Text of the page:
We live in a time of conflicted identities, ideologies, and faith. Humanity, today, is divided across combative lines of national, political, racial, and religious divisions that, together, shape our individual as well as collective entrenchments the West has a certain contempt for the East, as a result of which the East harbors a deep resentment towards the West; capitalism disparages the lost luster of ‘equitable redistribution of wealth’, whereas socialist thought admonishes the soulless ambition of capitalist greed; majority of the world, at least in the present moment, has made its peace with gender and racial inequality, with even secular countries (such as India) turning a blind eye to the atrocities within; the Muslim world is viewed as a haven for barbaric terrorism by progressive nations that have no trouble adding fuel to the fire by funding the influx of weapons that ‘might’ counter the rise of Islamic extremism.

Consequences of these deep-rooted ideological divisions are playing out, on the global stage, as perpetual acts of terrorism and state-sponsored military wars.

In a horrific manifestation, this week which has turned out to be a global week of terror extremist groups, (almost all of them linked somehow to the Islamic State (IS)) conducted globally coordinated acts of terror across the Middle East and Europe. On Thursday, two suicide bombing terrorized a mostly Shiite residential area of southern Beirut, ripping through a busy shopping district (during rush hour), killing 43 people and injuring more than 200 others. The attacks were claimed by Islamic State, which (proudly) expressed that it had targeted Shiite Muslims (apostates!), and in particular Hezbollah (a Shiite organization that backs the Syrian government). The following night, a series of deadly terrorist attacks were carried out across France, killing almost a 130 people and injuring over 200 others. Again, the Islamic State (and related sister-groups) claimed ‘responsibility’, as part of retaliatory campaign against Frances involvement in the ongoing war against ISIS.

Over the past few days, a number of other terrorist attacks some deadly and others not were carried out across different countries and jurisdictions, for varying motives of political power, racial superiority, and religious dominion.

It is useless to ask or search for a purpose behind these outbursts of barbarianism. It is pointless to deliberate upon or hypothesize the socio-religious motivations that go into the making of a terrorist group or individual. And it is criminal to make excuses for such acts, or to view them through the lens of some self-serving Islamic ideology just the same way that it would be an outrage to view Israels barbarianism against Palestinians, and Hindu lynching of Indian Muslims, through the crystal of the Torah or Mahabharata.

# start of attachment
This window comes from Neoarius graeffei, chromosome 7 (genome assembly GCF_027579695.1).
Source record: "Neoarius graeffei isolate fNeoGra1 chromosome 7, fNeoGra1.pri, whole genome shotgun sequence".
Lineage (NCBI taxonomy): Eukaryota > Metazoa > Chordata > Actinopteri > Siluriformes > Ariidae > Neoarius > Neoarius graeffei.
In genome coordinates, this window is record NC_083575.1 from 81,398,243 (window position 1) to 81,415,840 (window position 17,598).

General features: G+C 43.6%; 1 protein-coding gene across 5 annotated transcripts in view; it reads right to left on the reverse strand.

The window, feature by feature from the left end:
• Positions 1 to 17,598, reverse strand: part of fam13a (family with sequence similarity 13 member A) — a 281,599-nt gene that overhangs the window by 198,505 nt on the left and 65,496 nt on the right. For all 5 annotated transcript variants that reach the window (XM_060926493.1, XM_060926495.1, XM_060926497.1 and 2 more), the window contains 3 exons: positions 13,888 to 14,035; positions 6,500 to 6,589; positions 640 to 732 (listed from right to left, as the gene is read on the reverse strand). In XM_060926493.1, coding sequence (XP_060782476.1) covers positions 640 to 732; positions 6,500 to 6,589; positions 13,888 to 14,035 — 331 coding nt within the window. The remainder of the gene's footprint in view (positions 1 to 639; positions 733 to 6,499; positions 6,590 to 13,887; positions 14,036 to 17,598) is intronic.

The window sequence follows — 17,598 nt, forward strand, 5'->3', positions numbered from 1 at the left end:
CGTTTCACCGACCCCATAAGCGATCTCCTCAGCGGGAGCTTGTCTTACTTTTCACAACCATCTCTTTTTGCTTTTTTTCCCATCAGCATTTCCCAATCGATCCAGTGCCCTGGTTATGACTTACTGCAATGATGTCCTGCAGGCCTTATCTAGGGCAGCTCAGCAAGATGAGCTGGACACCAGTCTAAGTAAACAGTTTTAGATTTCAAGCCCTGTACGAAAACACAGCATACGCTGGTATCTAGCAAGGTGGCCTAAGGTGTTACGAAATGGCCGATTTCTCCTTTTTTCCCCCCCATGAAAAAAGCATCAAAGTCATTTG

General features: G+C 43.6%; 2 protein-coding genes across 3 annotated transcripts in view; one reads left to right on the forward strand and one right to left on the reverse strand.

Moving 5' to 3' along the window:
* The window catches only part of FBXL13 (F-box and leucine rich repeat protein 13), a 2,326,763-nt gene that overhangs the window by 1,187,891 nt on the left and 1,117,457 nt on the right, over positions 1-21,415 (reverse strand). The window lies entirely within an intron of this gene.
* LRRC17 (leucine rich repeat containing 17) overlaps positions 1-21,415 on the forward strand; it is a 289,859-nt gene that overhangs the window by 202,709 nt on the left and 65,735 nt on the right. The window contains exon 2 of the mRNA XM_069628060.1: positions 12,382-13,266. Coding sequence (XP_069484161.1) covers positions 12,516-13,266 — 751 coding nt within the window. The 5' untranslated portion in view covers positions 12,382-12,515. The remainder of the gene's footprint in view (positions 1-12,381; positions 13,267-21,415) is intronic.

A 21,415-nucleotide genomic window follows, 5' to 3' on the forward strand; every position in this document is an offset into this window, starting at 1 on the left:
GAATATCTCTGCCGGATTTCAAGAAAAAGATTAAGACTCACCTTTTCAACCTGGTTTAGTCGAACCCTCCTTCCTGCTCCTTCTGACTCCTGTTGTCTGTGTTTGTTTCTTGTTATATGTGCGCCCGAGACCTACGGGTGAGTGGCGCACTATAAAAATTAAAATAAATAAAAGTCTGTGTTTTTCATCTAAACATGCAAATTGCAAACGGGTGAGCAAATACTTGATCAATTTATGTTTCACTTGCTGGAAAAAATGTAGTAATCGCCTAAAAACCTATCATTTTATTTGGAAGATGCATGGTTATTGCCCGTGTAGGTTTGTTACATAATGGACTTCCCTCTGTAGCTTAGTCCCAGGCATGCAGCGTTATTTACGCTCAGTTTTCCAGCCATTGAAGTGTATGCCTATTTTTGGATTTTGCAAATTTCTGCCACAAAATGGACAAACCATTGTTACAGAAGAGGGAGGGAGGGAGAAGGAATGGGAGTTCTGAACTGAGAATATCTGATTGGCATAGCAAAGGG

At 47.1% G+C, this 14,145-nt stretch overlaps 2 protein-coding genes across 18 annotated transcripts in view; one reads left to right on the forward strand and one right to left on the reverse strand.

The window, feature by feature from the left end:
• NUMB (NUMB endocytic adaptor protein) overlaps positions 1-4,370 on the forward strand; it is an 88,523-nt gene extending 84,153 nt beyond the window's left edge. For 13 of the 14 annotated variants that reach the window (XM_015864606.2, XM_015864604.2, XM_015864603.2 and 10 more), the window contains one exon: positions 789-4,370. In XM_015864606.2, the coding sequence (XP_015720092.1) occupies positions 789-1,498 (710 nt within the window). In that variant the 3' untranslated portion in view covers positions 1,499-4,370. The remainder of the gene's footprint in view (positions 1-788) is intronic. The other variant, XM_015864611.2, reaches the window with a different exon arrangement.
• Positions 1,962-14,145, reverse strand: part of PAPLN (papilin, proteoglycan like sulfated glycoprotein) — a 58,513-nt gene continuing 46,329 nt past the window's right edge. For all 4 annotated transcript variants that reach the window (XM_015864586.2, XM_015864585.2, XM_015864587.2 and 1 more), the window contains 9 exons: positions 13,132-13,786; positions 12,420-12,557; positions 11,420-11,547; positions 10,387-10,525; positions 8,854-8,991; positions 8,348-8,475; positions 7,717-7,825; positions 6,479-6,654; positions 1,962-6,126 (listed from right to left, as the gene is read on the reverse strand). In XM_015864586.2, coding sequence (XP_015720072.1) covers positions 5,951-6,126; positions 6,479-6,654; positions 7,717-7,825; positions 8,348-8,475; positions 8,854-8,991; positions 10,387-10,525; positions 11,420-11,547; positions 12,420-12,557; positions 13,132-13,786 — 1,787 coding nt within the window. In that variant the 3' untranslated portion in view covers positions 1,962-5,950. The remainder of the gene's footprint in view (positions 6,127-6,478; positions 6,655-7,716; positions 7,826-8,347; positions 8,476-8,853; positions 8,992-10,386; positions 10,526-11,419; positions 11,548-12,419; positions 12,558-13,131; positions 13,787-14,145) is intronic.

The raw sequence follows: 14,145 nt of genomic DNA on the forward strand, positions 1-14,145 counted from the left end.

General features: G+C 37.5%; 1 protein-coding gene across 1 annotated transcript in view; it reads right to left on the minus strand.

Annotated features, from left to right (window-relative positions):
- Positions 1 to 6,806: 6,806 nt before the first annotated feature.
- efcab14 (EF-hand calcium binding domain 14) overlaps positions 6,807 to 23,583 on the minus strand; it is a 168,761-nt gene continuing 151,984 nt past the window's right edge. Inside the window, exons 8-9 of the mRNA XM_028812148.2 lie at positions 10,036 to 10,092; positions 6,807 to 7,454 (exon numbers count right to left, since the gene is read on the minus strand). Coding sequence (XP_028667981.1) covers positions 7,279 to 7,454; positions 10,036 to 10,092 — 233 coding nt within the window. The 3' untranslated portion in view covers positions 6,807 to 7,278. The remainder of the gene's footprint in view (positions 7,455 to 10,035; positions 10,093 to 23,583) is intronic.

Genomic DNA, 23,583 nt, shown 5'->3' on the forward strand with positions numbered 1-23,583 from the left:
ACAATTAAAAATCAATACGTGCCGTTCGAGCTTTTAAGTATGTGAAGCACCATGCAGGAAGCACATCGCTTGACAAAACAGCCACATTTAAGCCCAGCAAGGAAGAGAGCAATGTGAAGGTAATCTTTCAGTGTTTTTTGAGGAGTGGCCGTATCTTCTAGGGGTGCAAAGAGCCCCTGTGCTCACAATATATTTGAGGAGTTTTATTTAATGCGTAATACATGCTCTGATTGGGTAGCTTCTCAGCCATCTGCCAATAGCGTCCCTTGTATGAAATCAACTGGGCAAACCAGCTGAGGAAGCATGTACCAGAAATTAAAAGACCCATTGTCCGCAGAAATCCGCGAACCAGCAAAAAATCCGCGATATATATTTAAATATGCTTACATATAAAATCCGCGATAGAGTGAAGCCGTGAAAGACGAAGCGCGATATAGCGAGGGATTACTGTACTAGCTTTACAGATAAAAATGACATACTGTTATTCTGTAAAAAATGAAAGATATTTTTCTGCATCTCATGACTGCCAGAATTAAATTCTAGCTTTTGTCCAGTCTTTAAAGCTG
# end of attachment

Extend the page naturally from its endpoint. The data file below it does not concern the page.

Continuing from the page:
In a world where more than 90% of humankind believes in some form of divine religion (according to a 2013 report published by The World Factbook), and by extension believe in the final battle between forces of light and darkness, the claim of organizations such as ISIS (much like other Judio-Christian organizations before) is that it is fighting the eternal war between good and evil, in anticipation of arrival of the final savior. It claims to be launching that inevitable offensive, which has been promised in the Holy Scriptures, and is recruiting believers for the Final Coming. And that anyone who stands with them, and believes in their perverted version of religion, will be amongst the chosen people, destined to prevail against forces of oppression.

Ironically, this is the same rhetoric that was used by Jehovahs Witnesses and the KKK to justify their racial oppression, by Crusaders who stormed Jerusalem (killing every Muslim and Jew within the city walls), and by the Allied Generals while fighting the Nazi forces during the Second World War.

Let us imagine for a moment (ever if only for the sake of argument, even for the non-believers) that the Second Coming and an ensuing Final Battle is true. Let us imagine that the varied prophesies and cosmological predictions are real. That one-day, perhaps soon, we will all find ourselves drafted on either side of an apocalyptic battle. Even then, this battle, according to scriptures (at least the monotheistic ones), will not be fought across religious or national lines. It will not be a battle between the Muslims and the Jews, between Sunnis and Shias, between the East and the West. It will, as narrated in countless traditions, be one that is fought between the oppressors and the oppressed; the zalim and the mazloom; between the batil and the Batool. And for this purpose our religious practices and national claims would be irrelevant.

This ideology, one that rests upon the final outcome of the eternal human story, may sound like an issue of mockery to most liberated and modern minds. Be that as it may, it claims thousands of lives each year, across different national and religious territories of the world. And for this reason, it is incumbent upon us all to participate in and shape this debate. Because every moment that we surrender our voice to the silence of apathy, we concede ground to the forces of bigotry.

The events of France and Lebanon, much like other terrorist events across the Middle East and South Asia, are rooted in a hypnotic rhetoric about Kingdom Come. Part of the solution, therefore, lies in addressing this narrative in a manner that can be understood by the believers. And this contribution must come from liberal minds of our time.